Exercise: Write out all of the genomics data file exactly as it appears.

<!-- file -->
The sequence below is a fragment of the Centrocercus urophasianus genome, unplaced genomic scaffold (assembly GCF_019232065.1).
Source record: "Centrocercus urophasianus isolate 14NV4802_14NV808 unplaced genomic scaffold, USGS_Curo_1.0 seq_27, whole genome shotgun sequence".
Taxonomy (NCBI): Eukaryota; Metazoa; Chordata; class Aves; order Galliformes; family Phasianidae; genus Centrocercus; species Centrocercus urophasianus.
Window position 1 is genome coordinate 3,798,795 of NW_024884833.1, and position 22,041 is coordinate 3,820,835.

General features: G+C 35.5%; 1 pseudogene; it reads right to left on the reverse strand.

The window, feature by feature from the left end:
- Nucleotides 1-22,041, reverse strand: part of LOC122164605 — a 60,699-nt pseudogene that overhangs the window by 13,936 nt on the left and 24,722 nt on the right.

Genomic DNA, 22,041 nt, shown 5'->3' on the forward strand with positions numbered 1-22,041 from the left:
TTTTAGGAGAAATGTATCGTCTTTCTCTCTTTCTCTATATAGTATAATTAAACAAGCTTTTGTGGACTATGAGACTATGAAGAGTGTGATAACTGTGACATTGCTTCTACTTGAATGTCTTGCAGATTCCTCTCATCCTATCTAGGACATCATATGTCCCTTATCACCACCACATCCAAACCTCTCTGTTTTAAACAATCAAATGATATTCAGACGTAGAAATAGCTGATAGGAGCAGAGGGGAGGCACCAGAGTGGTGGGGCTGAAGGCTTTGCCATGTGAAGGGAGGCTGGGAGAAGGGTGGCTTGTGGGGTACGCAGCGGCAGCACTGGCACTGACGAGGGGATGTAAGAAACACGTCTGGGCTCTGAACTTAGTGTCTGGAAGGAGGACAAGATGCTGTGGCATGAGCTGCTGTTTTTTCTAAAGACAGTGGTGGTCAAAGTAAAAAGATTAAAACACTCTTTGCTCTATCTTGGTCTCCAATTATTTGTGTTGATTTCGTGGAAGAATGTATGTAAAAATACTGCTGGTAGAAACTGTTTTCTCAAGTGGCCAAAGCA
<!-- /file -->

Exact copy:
The sequence below is a fragment of the Centrocercus urophasianus genome, unplaced genomic scaffold (assembly GCF_019232065.1).
Source record: "Centrocercus urophasianus isolate 14NV4802_14NV808 unplaced genomic scaffold, USGS_Curo_1.0 seq_27, whole genome shotgun sequence".
Taxonomy (NCBI): Eukaryota; Metazoa; Chordata; class Aves; order Galliformes; family Phasianidae; genus Centrocercus; species Centrocercus urophasianus.
Window position 1 is genome coordinate 3,798,795 of NW_024884833.1, and position 22,041 is coordinate 3,820,835.

General features: G+C 35.5%; 1 pseudogene; it reads right to left on the reverse strand.

The window, feature by feature from the left end:
- Nucleotides 1-22,041, reverse strand: part of LOC122164605 — a 60,699-nt pseudogene that overhangs the window by 13,936 nt on the left and 24,722 nt on the right.

Genomic DNA, 22,041 nt, shown 5'->3' on the forward strand with positions numbered 1-22,041 from the left:
TTTTAGGAGAAATGTATCGTCTTTCTCTCTTTCTCTATATAGTATAATTAAACAAGCTTTTGTGGACTATGAGACTATGAAGAGTGTGATAACTGTGACATTGCTTCTACTTGAATGTCTTGCAGATTCCTCTCATCCTATCTAGGACATCATATGTCCCTTATCACCACCACATCCAAACCTCTCTGTTTTAAACAATCAAATGATATTCAGACGTAGAAATAGCTGATAGGAGCAGAGGGGAGGCACCAGAGTGGTGGGGCTGAAGGCTTTGCCATGTGAAGGGAGGCTGGGAGAAGGGTGGCTTGTGGGGTACGCAGCGGCAGCACTGGCACTGACGAGGGGATGTAAGAAACACGTCTGGGCTCTGAACTTAGTGTCTGGAAGGAGGACAAGATGCTGTGGCATGAGCTGCTGTTTTTTCTAAAGACAGTGGTGGTCAAAGTAAAAAGATTAAAACACTCTTTGCTCTATCTTGGTCTCCAATTATTTGTGTTGATTTCGTGGAAGAATGTATGTAAAAATACTGCTGGTAGAAACTGTTTTCTCAAGTGGCCAAAGCA